In the Monart world, everyone can draw

Rappahannock County is a community filled with, among other things, quite a few talented artists. But for those who might believe they lack that natural artistic flair that seems so common in the region, there is still hope. It’s a drawing technique called Monart, which eliminates the idea of “mistakes” from artwork and ensures anyone can draw a picture they’ll be proud of.

And it’s being taught in Flint Hill right now.

An example of the outlines Zylonis uses when initially drawing a picture in front of the class.
An example of the outlines Zylonis uses when initially drawing a picture in front of the class.

Monart is the brainchild of Mona Brookes, who originally developed the method in 1979 in conjunction with reading programs for kindergarten through sixth graders. Suzanne Zylonis, who is Wakefield Country Day School’s art teacher and has has been a Monart advocate for 10 years, believes part of the appeal lies in the technique’s simplicity.

“Monart breaks every drawing down into five different shapes – dots, circles, straight lines, curved lines and angle lines,” said Zylonis.

Any shape that loops back around and connects to itself is considered a “circle,” but a dot can be any amorphous shape as long it’s colored in. This way, even extremely complex pieces can be broken down and understood within the Monart universe.

Zylonis breaks each drawing down into these simple shapes and then draws the picture at the same time as the students. It’s a silent exercise at first, with rapid-fire instructions from Zylonis, and requires the students to listen carefully, which helps build skills the students can use outside the canvas.

In addition to boosting self-confidence, Zylonis and the Monart style help develop listening and direction-following skills, as well as more complex concepts like spatial relationships. Zylonis even incorporates some math concepts like parallel lines and varying degrees of angles.

“They may not completely grasp the whole concept, but at least now they’re familiar with it,” Zylonis said.

The concept of “mistakes,” however, isn’t used in Monart. “There are no erasers in the classroom,” Zylonis said. If someone makes draws a “line-they-don’t-want,” rather than getting frustrated and starting the whole drawing over, they put hash marks through it and draw a new line.

It’s this “choreography” that the students find appealing. Each drawing is done on newsprint (a semi-transparent drawing paper) in permanent marker, ensuring students are – temporarily – stuck with their drawing, “lines-they-don’t want” and all.

That same toucan outline after being colored in and personalized.
That same toucan outline after being colored in and personalized.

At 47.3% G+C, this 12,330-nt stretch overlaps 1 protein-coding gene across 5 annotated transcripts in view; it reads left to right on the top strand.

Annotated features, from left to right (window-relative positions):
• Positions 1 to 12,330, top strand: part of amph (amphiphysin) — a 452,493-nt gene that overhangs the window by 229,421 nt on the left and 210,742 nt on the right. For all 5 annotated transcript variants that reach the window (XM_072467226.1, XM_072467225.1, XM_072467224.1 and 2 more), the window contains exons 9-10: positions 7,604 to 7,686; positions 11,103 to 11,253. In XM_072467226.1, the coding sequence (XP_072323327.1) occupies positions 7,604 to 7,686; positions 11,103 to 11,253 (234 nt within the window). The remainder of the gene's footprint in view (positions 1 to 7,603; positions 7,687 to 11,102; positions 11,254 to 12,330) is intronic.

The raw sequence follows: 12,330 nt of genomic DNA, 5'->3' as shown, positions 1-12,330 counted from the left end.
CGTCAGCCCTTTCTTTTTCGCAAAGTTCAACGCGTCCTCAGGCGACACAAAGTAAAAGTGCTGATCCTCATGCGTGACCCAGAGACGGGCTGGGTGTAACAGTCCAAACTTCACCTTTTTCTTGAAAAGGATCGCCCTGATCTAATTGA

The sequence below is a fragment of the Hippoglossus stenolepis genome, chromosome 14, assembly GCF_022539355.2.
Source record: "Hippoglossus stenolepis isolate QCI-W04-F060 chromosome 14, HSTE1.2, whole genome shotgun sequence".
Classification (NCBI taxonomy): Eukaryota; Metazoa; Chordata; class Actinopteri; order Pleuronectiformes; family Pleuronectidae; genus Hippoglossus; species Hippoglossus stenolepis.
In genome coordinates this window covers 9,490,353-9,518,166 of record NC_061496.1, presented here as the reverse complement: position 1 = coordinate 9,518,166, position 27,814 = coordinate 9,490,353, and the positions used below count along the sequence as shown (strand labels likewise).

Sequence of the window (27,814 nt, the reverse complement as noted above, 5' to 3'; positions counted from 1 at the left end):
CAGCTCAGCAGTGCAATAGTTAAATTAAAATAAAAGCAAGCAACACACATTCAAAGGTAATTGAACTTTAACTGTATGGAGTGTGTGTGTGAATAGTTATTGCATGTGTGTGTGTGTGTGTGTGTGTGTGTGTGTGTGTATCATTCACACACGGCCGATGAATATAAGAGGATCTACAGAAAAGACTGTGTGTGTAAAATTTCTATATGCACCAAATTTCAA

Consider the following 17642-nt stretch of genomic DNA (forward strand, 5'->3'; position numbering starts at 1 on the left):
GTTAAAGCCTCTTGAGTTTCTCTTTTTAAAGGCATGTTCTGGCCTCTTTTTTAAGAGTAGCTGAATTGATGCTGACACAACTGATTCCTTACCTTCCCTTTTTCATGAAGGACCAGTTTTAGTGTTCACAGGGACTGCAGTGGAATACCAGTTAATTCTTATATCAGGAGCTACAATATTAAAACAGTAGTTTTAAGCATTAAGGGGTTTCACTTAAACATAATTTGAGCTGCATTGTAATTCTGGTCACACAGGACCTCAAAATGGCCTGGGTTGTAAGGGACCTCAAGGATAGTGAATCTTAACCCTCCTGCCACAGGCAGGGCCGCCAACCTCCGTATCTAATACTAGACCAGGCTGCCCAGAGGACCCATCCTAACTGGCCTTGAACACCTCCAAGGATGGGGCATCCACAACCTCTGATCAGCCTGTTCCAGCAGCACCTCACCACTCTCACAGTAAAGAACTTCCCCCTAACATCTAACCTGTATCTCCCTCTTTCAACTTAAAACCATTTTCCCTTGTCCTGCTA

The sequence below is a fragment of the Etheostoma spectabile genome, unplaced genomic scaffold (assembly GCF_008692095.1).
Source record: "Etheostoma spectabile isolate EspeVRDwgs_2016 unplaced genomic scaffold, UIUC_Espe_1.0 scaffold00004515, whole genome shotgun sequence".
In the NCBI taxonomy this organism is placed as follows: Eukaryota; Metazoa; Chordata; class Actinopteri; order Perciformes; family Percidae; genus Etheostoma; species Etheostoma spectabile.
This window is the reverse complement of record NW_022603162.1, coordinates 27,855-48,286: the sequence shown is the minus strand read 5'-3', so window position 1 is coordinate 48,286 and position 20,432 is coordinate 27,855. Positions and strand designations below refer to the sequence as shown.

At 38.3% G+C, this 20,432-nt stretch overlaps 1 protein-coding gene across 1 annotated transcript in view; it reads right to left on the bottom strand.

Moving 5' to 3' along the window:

“It’s excellent for learning,” Zylonis said. “It teaches them you can’t be afraid to incorporate your mistakes.”

Once the initial drawing/listening exercise is complete, the students take their drawings over to one of the light tables and trace their initial drawings onto nicer drawing paper. Any line with a hash mark through it is simply ignored in the tracing process, ensuring each student ends up with a picture they like, and one free of any “lines-they-don’t-want.”

“There’s no constant need for approval,” Zylonis said. “This way, the kids make themselves happy.”

After tracing, Zylonis lets the students color in their drawing using any colors or medium they want, personalizing each drawing in exactly the way each student wants. Sometimes Zylonis plays music while the students add color, enlivening the classroom and creating a contrast between the beginning and end of each class period.

“Sometimes the kids just need a quick break from academics,” Zylonis added.

Zylonis, who also owns Sperryville Pottery, has been teaching art at Wakefield for almost a decade, but insists that the transition to the Monart style was the idea of Kathy Tredway, a patron of the school who also helped originate the school’s annual Art from the Heart showcase and fundraiser.

About 10 years ago, Tredway hired a Monart specialist to come to Rappahannock County and teach a seminar on the style. Every educator in the county was invited and met in the Rappahannock County Elementary School library for a few days over the summer. Later, Tredway also personally paid for a teacher for Zylonis, who wasn’t actively teaching art at Wakefield during the initial training phase.

Each of the “chip-monks” in this painting was drawn by a different second grader, traced over and colored in before finally being assembled into this painting. Courtesy photo.
Each of the “chip-monks” in this painting was drawn by a different second grader, traced over and colored in before finally being assembled into this painting. Courtesy photo.

Before Monart, Wakefield students hadn’t had a unified art experience; different teachers in different years taught different styles, preventing any sense of continuity. Now, students from preschool through upper classmen at Wakefield are all taught the same program.

Zylonis said she emphasizes Monart more heavily in the first half of a semester in an effort to “build up the students’ confidence,” before moving onto other, potentially more difficult, projects.

Confidence is key to success however, and after spending months reinforcing that in every art student, Zylonis is confident that Rappahannock’s supply of up-and-coming artists won’t run out anytime soon.